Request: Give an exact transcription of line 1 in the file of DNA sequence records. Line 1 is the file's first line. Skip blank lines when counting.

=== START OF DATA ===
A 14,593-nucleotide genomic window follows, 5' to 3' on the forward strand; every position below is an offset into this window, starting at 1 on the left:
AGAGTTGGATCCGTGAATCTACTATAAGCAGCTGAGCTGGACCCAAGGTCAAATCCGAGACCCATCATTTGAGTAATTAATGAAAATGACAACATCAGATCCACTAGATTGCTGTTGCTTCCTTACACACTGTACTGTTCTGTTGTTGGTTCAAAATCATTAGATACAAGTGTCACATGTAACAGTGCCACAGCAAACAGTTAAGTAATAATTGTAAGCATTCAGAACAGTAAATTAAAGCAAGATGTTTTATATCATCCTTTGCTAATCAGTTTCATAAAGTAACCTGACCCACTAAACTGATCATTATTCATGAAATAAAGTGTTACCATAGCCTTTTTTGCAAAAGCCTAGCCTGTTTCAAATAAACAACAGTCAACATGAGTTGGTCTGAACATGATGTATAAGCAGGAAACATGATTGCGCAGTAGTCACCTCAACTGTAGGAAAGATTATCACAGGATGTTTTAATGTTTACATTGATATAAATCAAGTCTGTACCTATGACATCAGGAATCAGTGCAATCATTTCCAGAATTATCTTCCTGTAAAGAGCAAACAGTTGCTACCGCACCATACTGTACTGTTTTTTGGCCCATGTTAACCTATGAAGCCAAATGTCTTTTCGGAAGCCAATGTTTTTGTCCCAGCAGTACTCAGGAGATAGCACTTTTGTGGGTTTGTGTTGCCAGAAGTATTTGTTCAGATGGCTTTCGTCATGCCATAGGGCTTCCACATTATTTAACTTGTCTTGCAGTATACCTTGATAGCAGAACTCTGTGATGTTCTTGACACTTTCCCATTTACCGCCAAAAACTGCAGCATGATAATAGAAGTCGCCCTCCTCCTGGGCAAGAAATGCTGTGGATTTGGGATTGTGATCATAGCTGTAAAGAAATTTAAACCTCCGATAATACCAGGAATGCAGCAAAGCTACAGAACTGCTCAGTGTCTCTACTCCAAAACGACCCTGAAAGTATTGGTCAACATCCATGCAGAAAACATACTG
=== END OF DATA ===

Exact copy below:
A 14,593-nucleotide genomic window follows, 5' to 3' on the forward strand; every position below is an offset into this window, starting at 1 on the left: